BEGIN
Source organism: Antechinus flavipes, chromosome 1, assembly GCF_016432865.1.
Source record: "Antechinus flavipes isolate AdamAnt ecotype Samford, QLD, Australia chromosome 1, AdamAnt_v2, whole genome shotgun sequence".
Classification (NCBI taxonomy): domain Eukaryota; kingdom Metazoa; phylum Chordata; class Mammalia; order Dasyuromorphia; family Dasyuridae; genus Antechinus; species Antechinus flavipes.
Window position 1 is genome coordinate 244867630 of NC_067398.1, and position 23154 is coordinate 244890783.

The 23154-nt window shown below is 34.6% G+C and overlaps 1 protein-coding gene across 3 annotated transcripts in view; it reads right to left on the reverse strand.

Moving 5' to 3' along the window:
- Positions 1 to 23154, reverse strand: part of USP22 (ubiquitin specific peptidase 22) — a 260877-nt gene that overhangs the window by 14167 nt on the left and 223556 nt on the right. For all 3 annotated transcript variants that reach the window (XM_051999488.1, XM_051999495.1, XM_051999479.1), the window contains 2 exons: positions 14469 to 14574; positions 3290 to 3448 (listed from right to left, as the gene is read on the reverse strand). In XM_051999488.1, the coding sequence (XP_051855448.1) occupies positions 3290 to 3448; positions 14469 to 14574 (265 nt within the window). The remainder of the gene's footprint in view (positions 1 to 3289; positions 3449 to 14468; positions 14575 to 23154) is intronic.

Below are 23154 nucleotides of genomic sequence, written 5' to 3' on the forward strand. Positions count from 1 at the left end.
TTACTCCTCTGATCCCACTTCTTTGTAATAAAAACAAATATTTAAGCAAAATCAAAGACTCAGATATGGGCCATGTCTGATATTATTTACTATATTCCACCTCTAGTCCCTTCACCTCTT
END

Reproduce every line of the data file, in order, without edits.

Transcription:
Source organism: Antechinus flavipes, chromosome 1, assembly GCF_016432865.1.
Source record: "Antechinus flavipes isolate AdamAnt ecotype Samford, QLD, Australia chromosome 1, AdamAnt_v2, whole genome shotgun sequence".
Classification (NCBI taxonomy): domain Eukaryota; kingdom Metazoa; phylum Chordata; class Mammalia; order Dasyuromorphia; family Dasyuridae; genus Antechinus; species Antechinus flavipes.
Window position 1 is genome coordinate 244867630 of NC_067398.1, and position 23154 is coordinate 244890783.

The 23154-nt window shown below is 34.6% G+C and overlaps 1 protein-coding gene across 3 annotated transcripts in view; it reads right to left on the reverse strand.

Moving 5' to 3' along the window:
- Positions 1 to 23154, reverse strand: part of USP22 (ubiquitin specific peptidase 22) — a 260877-nt gene that overhangs the window by 14167 nt on the left and 223556 nt on the right. For all 3 annotated transcript variants that reach the window (XM_051999488.1, XM_051999495.1, XM_051999479.1), the window contains 2 exons: positions 14469 to 14574; positions 3290 to 3448 (listed from right to left, as the gene is read on the reverse strand). In XM_051999488.1, the coding sequence (XP_051855448.1) occupies positions 3290 to 3448; positions 14469 to 14574 (265 nt within the window). The remainder of the gene's footprint in view (positions 1 to 3289; positions 3449 to 14468; positions 14575 to 23154) is intronic.

Below are 23154 nucleotides of genomic sequence, written 5' to 3' on the forward strand. Positions count from 1 at the left end.
TTACTCCTCTGATCCCACTTCTTTGTAATAAAAACAAATATTTAAGCAAAATCAAAGACTCAGATATGGGCCATGTCTGATATTATTTACTATATTCCACCTCTAGTCCCTTCACCTCTT